WASHINGTON — European Union Trade Commissioner Pascal Lamy could announce as early as today whether a corporate tax bill signed by President Bush on Friday goes far enough for the EU to lift 12 percent tariffs on $4 billion worth of U.S. exports, including apparel, textiles and footwear.

At issue is whether the measure adequately repeals a U.S. export subsidy deemed by the World Trade Organization to be against its fair competition rules.

While the tax measure does repeal the subsidy for multinational corporations, the provision isn’t phased out until the end of 2006. There are also $42.6 billion in new multinational tax breaks. Twice before, the WTO and EU rejected other attempts at repealing and replacing the export subsidy.

A spokeswoman with the European Commission in Washington said a date hadn’t been set for Lamy to decide on the suitability of the tax bill in addressing the export subsidy question. She said Lamy is scheduled to deliver a speech in Brussels today, but didn’t know further details.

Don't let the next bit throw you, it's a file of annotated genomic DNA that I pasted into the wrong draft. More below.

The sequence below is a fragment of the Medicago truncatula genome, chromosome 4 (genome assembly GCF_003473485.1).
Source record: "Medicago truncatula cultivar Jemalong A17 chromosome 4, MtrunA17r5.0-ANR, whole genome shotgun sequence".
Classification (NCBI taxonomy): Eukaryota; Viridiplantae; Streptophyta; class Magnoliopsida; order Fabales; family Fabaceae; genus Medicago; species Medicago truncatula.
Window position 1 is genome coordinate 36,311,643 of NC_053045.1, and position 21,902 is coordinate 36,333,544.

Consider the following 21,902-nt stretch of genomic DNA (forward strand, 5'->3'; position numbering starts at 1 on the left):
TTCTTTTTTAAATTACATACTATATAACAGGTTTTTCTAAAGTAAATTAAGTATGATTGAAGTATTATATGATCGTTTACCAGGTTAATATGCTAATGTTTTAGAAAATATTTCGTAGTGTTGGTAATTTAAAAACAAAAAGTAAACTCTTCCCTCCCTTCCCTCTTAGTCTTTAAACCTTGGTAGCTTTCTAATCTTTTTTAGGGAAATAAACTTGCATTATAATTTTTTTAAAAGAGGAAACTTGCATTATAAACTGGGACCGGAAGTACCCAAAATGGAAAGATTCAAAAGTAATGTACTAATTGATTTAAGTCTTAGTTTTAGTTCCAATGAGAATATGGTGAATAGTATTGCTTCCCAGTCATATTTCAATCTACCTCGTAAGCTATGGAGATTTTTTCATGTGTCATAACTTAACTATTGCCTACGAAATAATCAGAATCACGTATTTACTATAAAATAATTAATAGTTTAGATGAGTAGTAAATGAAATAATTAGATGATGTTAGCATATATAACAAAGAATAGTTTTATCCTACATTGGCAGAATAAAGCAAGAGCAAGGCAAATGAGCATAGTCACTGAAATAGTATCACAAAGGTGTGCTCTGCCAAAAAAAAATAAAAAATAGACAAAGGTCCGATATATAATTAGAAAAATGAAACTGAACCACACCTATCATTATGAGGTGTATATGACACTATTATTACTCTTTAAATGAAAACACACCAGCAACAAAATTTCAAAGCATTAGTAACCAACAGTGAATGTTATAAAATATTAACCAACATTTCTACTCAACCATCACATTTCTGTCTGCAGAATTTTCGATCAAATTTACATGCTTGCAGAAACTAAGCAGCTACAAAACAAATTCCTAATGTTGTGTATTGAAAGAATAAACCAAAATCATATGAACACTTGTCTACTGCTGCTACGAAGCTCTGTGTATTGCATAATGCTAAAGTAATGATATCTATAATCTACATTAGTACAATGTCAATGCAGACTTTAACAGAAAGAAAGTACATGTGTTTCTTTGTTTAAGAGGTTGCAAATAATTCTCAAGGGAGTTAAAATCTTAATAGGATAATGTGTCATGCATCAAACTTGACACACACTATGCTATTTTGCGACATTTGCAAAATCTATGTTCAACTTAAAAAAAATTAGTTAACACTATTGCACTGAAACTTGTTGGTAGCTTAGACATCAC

After Congress passed the tax bill on Oct. 11, Lamy said he would study the legislation, “in particular regarding transition periods, grandfathering clauses, as well as all other relevant fiscal provisions.”

The EU trade sanctions have been in place since March, when they started at 5 percent, and have increased 1 percent a month. U.S. exports covered by the steep tariffs include $100 million worth of annual apparel shipments, $103 million worth of leather handbags and luggage, $16 million in cosmetics, $19 million in footwear and $500,000 in man-made filaments and cotton.

While Congress repealed the offending export subsidy enjoyed by multinational corporations such as Wal-Mart Stores Inc., it approved almost $137 billion in new corporate tax breaks over 10 years for the largest business tax code overhaul since 1986. More than half the value of the tax breaks goes toward lowering the corporate tax rate to 32 percent from 35 percent for U.S.-based manufacturers, including apparel and textile makers.

This story first appeared in the October 25, 2004 issue of WWD. Subscribe Today.